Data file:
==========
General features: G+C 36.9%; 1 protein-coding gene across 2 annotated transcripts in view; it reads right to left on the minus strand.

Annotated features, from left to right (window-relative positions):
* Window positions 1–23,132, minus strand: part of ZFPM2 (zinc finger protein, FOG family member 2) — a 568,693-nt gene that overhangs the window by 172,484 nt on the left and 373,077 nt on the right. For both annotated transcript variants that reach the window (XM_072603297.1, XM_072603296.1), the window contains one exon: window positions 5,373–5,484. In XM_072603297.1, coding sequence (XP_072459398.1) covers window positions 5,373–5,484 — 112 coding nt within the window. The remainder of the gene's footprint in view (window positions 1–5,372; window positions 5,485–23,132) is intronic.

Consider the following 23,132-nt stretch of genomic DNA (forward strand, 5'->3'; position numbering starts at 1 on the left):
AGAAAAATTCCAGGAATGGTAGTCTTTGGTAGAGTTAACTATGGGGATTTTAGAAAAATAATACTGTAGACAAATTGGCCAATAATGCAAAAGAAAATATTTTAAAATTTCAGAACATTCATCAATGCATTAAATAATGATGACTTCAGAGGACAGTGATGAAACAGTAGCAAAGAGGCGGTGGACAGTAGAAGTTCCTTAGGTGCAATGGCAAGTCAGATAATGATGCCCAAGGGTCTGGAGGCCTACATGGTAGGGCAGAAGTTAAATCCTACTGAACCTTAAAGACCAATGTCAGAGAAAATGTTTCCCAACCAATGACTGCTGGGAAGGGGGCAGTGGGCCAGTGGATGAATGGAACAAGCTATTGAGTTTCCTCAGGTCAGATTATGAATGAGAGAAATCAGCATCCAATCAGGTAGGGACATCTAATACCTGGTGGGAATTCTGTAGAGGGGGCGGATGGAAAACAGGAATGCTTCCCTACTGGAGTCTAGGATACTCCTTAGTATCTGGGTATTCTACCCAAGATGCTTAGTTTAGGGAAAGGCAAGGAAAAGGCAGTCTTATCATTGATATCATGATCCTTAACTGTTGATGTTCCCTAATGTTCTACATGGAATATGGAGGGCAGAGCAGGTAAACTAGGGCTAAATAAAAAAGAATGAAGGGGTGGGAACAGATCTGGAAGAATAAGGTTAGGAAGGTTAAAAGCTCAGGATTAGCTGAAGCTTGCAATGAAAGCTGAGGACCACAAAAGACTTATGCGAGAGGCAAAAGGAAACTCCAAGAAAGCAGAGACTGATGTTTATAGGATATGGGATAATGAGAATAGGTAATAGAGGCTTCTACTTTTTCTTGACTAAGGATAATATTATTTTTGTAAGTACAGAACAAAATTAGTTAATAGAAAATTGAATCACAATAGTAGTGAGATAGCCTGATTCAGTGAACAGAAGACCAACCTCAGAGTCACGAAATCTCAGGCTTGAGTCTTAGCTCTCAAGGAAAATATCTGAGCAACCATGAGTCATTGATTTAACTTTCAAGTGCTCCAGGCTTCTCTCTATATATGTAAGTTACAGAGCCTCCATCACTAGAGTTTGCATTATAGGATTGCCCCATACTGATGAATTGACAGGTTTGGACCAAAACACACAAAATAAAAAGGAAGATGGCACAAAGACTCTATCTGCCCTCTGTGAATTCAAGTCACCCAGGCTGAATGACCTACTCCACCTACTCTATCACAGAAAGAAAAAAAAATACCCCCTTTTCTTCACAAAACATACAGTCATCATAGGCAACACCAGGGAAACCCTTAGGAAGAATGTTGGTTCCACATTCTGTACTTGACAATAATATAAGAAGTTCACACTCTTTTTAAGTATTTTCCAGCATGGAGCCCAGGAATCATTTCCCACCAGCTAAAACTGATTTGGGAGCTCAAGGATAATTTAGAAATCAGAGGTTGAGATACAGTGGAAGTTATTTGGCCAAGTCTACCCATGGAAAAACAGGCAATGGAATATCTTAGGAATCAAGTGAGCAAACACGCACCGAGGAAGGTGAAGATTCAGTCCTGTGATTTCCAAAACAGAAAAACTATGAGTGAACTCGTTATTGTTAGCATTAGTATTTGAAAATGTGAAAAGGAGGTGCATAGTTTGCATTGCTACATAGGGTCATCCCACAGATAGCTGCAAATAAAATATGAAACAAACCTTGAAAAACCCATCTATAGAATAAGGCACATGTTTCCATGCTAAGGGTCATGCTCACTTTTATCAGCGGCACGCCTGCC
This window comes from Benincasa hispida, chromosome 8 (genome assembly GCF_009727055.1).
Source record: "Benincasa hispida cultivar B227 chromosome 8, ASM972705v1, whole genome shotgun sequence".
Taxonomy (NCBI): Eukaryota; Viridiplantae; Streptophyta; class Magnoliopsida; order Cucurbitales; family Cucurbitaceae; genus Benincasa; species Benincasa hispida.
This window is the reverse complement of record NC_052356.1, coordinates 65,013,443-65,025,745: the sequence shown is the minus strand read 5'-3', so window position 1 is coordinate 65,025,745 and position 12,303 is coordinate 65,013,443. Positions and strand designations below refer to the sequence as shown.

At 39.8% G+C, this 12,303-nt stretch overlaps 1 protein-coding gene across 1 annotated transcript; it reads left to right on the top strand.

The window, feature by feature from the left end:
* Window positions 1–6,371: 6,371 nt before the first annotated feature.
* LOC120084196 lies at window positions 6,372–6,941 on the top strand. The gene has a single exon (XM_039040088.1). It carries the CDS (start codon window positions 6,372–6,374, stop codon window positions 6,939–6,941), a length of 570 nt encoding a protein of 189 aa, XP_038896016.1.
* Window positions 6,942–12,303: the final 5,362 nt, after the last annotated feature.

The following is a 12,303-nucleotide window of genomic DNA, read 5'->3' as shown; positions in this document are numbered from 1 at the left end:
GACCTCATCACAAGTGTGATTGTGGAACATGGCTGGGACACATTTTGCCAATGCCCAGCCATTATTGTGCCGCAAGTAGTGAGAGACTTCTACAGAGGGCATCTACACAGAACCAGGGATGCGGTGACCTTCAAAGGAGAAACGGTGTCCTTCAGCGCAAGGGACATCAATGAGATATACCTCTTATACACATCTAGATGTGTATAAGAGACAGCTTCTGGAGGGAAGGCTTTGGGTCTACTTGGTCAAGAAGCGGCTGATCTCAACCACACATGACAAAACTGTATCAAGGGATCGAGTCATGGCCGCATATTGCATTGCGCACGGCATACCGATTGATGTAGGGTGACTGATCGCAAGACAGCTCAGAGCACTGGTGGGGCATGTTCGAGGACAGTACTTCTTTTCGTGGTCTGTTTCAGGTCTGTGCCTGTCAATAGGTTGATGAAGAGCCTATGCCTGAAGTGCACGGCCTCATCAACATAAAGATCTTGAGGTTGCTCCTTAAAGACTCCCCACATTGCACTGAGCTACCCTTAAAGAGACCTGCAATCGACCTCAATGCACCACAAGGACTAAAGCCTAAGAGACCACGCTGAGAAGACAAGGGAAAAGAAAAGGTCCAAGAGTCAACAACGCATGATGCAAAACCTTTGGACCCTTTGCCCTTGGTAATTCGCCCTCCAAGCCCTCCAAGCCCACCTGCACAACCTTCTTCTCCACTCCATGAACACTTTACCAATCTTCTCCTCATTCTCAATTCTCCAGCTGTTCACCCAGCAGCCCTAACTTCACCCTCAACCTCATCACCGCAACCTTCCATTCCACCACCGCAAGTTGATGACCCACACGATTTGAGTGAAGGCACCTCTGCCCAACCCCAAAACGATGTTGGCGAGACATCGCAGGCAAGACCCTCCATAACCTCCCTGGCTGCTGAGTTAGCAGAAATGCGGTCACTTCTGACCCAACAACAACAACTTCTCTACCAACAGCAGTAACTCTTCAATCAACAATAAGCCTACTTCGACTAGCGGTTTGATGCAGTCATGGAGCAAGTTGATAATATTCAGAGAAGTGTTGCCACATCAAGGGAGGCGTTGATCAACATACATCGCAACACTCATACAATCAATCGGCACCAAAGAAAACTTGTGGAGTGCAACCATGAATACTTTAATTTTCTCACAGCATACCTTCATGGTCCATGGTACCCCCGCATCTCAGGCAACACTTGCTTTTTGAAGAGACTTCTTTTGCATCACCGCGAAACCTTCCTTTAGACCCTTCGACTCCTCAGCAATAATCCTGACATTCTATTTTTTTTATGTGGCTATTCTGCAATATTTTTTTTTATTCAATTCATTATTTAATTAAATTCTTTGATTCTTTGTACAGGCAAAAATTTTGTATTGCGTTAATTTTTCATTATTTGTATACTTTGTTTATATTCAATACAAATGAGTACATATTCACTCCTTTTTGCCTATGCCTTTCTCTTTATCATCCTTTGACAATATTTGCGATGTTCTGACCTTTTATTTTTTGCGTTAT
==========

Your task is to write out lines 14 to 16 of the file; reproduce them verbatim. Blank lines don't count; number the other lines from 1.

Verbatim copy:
* Window positions 6,942–12,303: the final 5,362 nt, after the last annotated feature.

The following is a 12,303-nucleotide window of genomic DNA, read 5'->3' as shown; positions in this document are numbered from 1 at the left end:
GACCTCATCACAAGTGTGATTGTGGAACATGGCTGGGACACATTTTGCCAATGCCCAGCCATTATTGTGCCGCAAGTAGTGAGAGACTTCTACAGAGGGCATCTACACAGAACCAGGGATGCGGTGACCTTCAAAGGAGAAACGGTGTCCTTCAGCGCAAGGGACATCAATGAGATATACCTCTTATACACATCTAGATGTGTATAAGAGACAGCTTCTGGAGGGAAGGCTTTGGGTCTACTTGGTCAAGAAGCGGCTGATCTCAACCACACATGACAAAACTGTATCAAGGGATCGAGTCATGGCCGCATATTGCATTGCGCACGGCATACCGATTGATGTAGGGTGACTGATCGCAAGACAGCTCAGAGCACTGGTGGGGCATGTTCGAGGACAGTACTTCTTTTCGTGGTCTGTTTCAGGTCTGTGCCTGTCAATAGGTTGATGAAGAGCCTATGCCTGAAGTGCACGGCCTCATCAACATAAAGATCTTGAGGTTGCTCCTTAAAGACTCCCCACATTGCACTGAGCTACCCTTAAAGAGACCTGCAATCGACCTCAATGCACCACAAGGACTAAAGCCTAAGAGACCACGCTGAGAAGACAAGGGAAAAGAAAAGGTCCAAGAGTCAACAACGCATGATGCAAAACCTTTGGACCCTTTGCCCTTGGTAATTCGCCCTCCAAGCCCTCCAAGCCCACCTGCACAACCTTCTTCTCCACTCCATGAACACTTTACCAATCTTCTCCTCATTCTCAATTCTCCAGCTGTTCACCCAGCAGCCCTAACTTCACCCTCAACCTCATCACCGCAACCTTCCATTCCACCACCGCAAGTTGATGACCCACACGATTTGAGTGAAGGCACCTCTGCCCAACCCCAAAACGATGTTGGCGAGACATCGCAGGCAAGACCCTCCATAACCTCCCTGGCTGCTGAGTTAGCAGAAATGCGGTCACTTCTGACCCAACAACAACAACTTCTCTACCAACAGCAGTAACTCTTCAATCAACAATAAGCCTACTTCGACTAGCGGTTTGATGCAGTCATGGAGCAAGTTGATAATATTCAGAGAAGTGTTGCCACATCAAGGGAGGCGTTGATCAACATACATCGCAACACTCATACAATCAATCGGCACCAAAGAAAACTTGTGGAGTGCAACCATGAATACTTTAATTTTCTCACAGCATACCTTCATGGTCCATGGTACCCCCGCATCTCAGGCAACACTTGCTTTTTGAAGAGACTTCTTTTGCATCACCGCGAAACCTTCCTTTAGACCCTTCGACTCCTCAGCAATAATCCTGACATTCTATTTTTTTTATGTGGCTATTCTGCAATATTTTTTTTTATTCAATTCATTATTTAATTAAATTCTTTGATTCTTTGTACAGGCAAAAATTTTGTATTGCGTTAATTTTTCATTATTTGTATACTTTGTTTATATTCAATACAAATGAGTACATATTCACTCCTTTTTGCCTATGCCTTTCTCTTTATCATCCTTTGACAATATTTGCGATGTTCTGACCTTTTATTTTTTGCGTTAT